This is the 4th book in Mario Kiefer’s Ordinary series. I have read all four of them and loved each and every one of them. I love them so much that I highlight segments and use Post-It tabs throughout. All four are about various people in a large migrant family that covers a couple of generations and decades. As in all of his books, Kiefer immediately pulls the reader inside the story so that the reader becomes an actual watcher of the events as they unwind. The depth and thought-provoking nature of his writing never cease to amaze me.
The Ordinary Sin focuses on one of the granddaughters, Sara, the youngest of three sisters. Ten years earlier, when Sara told her Mother she was gay, her Mom responded by throwing her out of the house without allowing her to even go back into her room. She left with nothing. But Sara has returned because neither of her sisters can be bothered; one is too wealthy and spoiled to lower herself and the other is too codependent on her husband. While cleaning and preparing the house for her Mother’s return, Sara finds her Mother’s diary and the answers to so much of what Sarah never understood about her overly religious Mom.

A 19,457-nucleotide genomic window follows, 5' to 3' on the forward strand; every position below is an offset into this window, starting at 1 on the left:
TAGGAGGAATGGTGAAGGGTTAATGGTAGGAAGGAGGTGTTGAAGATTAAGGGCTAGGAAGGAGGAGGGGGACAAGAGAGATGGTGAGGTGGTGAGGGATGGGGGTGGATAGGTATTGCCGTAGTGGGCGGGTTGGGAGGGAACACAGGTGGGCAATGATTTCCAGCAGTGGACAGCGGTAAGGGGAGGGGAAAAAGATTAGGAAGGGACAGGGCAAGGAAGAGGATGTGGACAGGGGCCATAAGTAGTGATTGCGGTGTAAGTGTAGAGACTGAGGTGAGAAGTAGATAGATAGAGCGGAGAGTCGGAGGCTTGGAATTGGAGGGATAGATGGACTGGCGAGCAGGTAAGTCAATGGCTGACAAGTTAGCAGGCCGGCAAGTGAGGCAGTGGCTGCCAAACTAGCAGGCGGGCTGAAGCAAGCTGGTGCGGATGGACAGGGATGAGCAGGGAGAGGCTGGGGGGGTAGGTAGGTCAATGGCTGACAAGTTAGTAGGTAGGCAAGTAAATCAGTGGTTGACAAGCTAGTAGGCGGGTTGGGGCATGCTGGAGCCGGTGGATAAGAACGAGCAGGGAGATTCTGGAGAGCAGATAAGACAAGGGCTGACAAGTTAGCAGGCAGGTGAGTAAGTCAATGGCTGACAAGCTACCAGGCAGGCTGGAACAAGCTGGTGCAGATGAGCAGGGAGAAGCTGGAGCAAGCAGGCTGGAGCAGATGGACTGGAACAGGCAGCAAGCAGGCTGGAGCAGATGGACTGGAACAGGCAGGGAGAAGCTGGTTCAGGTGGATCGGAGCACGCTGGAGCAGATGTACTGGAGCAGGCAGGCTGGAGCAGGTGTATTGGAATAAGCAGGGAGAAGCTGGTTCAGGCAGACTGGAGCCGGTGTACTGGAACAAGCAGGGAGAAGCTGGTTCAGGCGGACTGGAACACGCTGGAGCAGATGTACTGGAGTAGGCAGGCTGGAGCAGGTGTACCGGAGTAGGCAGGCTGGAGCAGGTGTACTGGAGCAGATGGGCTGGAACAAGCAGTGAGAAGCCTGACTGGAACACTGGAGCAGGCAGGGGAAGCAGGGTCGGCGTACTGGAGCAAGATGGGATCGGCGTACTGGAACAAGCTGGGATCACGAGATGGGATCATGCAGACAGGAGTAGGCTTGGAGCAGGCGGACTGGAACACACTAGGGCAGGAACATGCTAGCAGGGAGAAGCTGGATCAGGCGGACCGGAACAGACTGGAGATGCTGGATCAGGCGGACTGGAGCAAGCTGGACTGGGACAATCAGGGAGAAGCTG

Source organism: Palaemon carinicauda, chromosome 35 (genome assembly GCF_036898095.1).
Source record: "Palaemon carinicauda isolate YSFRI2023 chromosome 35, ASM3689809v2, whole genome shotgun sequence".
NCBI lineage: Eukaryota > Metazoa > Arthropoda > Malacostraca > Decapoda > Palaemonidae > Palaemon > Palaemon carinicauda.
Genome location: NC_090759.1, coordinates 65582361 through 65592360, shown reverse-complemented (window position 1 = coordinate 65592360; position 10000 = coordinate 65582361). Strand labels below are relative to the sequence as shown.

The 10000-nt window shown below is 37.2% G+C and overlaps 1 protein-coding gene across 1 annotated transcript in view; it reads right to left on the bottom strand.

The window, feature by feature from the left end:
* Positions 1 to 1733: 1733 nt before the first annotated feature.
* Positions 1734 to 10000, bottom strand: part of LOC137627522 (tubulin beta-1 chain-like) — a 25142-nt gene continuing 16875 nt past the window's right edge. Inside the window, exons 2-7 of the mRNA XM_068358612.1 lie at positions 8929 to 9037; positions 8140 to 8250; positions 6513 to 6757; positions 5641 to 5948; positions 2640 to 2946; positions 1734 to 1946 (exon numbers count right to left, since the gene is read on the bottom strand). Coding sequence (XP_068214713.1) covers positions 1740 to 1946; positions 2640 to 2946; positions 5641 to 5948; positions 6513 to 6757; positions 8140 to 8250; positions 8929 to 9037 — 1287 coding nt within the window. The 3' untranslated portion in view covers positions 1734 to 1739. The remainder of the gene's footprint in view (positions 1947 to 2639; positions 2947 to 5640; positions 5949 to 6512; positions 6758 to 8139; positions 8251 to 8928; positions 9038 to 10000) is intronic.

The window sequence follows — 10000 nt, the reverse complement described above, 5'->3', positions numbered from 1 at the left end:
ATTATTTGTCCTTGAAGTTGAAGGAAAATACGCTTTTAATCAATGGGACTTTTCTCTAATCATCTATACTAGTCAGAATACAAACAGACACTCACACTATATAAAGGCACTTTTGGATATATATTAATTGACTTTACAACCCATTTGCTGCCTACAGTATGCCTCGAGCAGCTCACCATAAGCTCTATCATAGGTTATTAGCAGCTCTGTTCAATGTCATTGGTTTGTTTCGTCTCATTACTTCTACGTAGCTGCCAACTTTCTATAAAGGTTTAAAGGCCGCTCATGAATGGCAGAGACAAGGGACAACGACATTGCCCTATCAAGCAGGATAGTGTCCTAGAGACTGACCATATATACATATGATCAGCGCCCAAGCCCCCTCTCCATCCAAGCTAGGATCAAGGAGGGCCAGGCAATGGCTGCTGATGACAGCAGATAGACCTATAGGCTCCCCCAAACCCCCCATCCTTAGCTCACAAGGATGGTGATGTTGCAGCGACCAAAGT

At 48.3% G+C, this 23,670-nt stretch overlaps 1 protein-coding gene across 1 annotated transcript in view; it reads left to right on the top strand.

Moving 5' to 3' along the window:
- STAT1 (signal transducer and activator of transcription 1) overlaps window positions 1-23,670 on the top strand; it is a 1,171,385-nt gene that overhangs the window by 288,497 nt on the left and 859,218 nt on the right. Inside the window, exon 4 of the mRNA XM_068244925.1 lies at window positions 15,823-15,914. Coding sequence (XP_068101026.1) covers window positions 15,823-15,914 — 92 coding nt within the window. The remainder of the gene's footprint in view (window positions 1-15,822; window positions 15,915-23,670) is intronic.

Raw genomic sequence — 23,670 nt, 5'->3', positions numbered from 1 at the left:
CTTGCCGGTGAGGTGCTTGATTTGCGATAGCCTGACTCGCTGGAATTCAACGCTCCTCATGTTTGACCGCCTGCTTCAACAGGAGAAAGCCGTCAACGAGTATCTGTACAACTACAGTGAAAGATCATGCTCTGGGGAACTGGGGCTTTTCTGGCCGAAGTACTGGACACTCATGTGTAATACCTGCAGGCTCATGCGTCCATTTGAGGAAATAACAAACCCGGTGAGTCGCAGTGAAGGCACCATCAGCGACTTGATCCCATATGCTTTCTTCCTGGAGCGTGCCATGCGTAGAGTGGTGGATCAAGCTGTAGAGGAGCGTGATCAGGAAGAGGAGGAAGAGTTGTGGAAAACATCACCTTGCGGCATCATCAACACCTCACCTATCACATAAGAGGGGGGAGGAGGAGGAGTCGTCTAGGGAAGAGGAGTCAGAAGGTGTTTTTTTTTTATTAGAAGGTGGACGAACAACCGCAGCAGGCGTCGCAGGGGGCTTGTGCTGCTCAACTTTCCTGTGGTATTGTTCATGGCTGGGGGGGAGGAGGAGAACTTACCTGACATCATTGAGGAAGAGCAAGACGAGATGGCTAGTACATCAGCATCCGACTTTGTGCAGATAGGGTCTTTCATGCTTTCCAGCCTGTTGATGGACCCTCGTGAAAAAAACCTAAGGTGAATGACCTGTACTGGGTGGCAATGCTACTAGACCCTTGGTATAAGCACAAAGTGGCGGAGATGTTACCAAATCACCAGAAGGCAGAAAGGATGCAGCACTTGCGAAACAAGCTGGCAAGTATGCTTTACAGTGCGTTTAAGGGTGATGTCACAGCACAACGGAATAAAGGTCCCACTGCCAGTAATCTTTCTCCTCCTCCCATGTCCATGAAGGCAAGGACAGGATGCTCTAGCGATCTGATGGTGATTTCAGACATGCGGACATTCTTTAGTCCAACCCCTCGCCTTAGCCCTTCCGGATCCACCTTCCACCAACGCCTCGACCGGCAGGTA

I cannot emphasize enough how beautifully written this book and the others in the series are, how deep into the psyche Kiefer travels and the spiritual hope and unconditional love these authentic stories reveal. I believe that his writing is certainly on the level of a Pulitzer Prize and has the potential to become classic literature. Having said that I need to make it clear that any of these books work as a stand-alone read but seriously, why would you only read one?